Unfortunately, the most prolific takeaway for such enthusiasts was a regurgitation of the All-Of-The-Above Energy Strategy, originally introduced several years prior.  And let me be clear (pun intended) — by “regurgitation” I don’t mean Mr. Obama repeated himself per se, but I do mean that it was just a simple spewing of what “we” have already accomplished over the past several years’ time.

Some of the facts and statistics used in the accompanying supplemental presentation seem randomly curated and desperately included, almost in some form of a last-ditch attempt to appear arguably progressive.  And be careful not to blink when watching the address, you may miss the just-over-four minutes the Pres took to speak to the notions of this All-Of-The-Above plan.

Nonetheless, a brief recap is in order, to point potential non-viewers in the direction of the few notions splayed upon last nights audiences:

  • America is closer to energy independence today than we have been in decades.  I hope this is self-explanatory.
  • Natural gas is being extracted safely. This was an obvious reference to hydraulic fracturing, or fracking, something we have written about in the past and something which environmentalists everywhere denounce.
  • Companies are planning to build new plants that use natural gas.  President Obama made clear the fact that he wants to promote this via tax and other programs for these manufacturers who indeed increasingly move toward natural gas as a replacement means of production (instead of oil).
  • America will continue “strengthening protection of our air, our water, our communities,” and “protect more of our pristine federal lands for future generations” to come.  By definition, probably the closest we’ve come thus far to targeting sustainability, but still not compelling.  This just seems like some general commentary that could have been used years ago to describe our state, and which seem to be added only because they sound better to the heart than to the mind, once processed.
  • We are becoming a global leader in solar — “every four minutes, another American home or business goes solar.”  This is a great stat, assuming its factually accurate.  Bravo, Mr. President.  And his use was impeccable, directly relating solar’s ongoing push to economic job growth by referencing that men (and women) physically installing pieces of such equipment is not outsource-able.
  • GOAL: continue to invest in fuels of the future.  Check.  This should go unsaid — it’s something that would be done regardless of who is in office, be it oval or congressional.  Next.
  • We can continue to reduce energy we consume. He referenced the new standards for the auto industry, implemented after the bailout, to make vehicles more efficient.  Good example, yes, but we have been there and done that, so where else could this be actionable moving forward?  Another prospective example would have been beautifully refreshing.
  • The US is the leading nation in reducing carbon footprints.  Impressive, but how about we explore how we will maintain that role modeling… right?
  • We need to legislate new standards on the amount of pollution our power plants are permitted to dump into the air.  Air pollution is important, I get it.  And as we’ve seen in places like Mexico City and eastern Chinese cities like Beijing, it can quickly get so out of hand as to realizably affect the day-to-day quality of life for area inhabitants.  The future can only get worse, if not attended to, so let’s hope something of action can become of this verbiage.
  • “The debate is settled: Climate Change Is A Fact!”  Again, self explanatory, but a headline-grabbing quote all enthusiasts can be mildly happy about.

Now, that brief recap above contains literally every point I could imaginably pluck from the whole discussion of ecological sustainability, and most of it spoke solely of vague past accomplishments and emptily bottomless comments surrounding the overall direction we are headed. Personally, as someone truly interested in hearing what particulars could lay on the horizon, I was extremely underwhelmed by the President’s words, or complete lack thereof with respect to true governmental policy.  This could have been a chance for Mr. Obama to openly target specific goals and initiatives on one of the broadest stages possible, to really put the pressure on Congress to do something about the potential headliners — an opportunity blown.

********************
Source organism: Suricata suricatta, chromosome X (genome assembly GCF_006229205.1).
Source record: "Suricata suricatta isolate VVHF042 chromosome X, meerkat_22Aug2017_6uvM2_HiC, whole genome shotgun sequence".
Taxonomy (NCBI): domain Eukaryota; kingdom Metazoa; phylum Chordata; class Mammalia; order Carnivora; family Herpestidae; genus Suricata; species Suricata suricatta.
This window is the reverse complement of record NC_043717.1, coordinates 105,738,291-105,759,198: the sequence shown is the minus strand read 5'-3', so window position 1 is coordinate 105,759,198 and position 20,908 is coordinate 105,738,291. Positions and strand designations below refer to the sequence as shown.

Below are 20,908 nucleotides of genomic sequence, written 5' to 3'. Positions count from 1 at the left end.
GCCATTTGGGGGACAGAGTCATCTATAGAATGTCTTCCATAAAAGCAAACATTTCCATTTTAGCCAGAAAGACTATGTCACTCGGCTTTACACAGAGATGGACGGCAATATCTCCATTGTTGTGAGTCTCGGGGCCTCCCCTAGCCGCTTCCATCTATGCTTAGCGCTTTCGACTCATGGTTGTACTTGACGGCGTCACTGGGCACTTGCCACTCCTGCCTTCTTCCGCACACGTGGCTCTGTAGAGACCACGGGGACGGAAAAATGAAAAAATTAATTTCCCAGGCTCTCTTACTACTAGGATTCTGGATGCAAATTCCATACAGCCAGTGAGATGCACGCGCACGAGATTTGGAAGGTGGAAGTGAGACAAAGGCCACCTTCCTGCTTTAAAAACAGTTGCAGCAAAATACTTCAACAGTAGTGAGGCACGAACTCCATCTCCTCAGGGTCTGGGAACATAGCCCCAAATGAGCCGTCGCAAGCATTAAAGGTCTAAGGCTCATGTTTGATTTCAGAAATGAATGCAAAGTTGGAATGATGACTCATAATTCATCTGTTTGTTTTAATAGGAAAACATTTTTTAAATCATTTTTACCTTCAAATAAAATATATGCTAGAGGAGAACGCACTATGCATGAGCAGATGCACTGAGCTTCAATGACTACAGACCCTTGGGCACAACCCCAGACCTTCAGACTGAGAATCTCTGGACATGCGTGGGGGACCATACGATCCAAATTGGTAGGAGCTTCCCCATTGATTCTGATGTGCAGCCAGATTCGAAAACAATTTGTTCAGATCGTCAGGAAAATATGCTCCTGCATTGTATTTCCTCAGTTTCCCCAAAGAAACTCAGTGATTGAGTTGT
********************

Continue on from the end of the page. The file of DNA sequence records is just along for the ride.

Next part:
As one US News and World Report describes fairly well, the State of the Union was predicted to be and then turned out to be unsustainable.  The article describes, quite adequately, that sustainability is the focus of making sure our living our lives does not hinder the ability of the generations to come from living theirs.  While the State of the Union contained moments wherein the glimmer of hope for the future verged on addressing some social or economic sustainability, environmental sustainability was not allowed to shine in its full brilliance.  There was clearly insufficient forethought and future initiatives relayed from the President — no true future plans were outlined for environmental policy.

All of this being said, I must concede that it is not all President Obama’s fault, that the entire State of the Union address seemed monotonous and archaically pointless.  In actuality, it is just that, and by inevitability.  The State of the Union was originally put into policy as a way for the President of the United States to relay his views on the current status and future agenda of the country to the US Congress.  This is especially needless in today’s society of technological advancement, what with all the instantaneous newsfeeds at our constant disposal via push notices to our pocket devices.

Overall, Obama’s address was only half-baked, nearly ignoring future sustainability, clean energy, and alternative fuel plans altogether.  But that’s just my opinion.

Got some time to share your opinions?  We’d love to hear them!

Simply put, The lions need us. More specifically, the West African Sub-species needs us.  Desperately.  It is estimated that less than 250 mature males exist in 17 countries from Senegal to Nigeria and they are continuing to decline rapidly.

Help Save this Beautiful Creature


Here is a map from PLOS One that illustrates the current presence of lion populations in West Africa.

lion pop pic 2

The Causes  

  • At this very point in time, these genetically unique lions have lost 99% of their historic range due to land conversions for cotton plantations and crop farms
  • A steep decline in prey populations resulting from unsustainable hunting and poachingdeclining prey pop 2
  • Human and lion conflict
  • Lack of funding for governments to maintain protective areas[1]

The Reality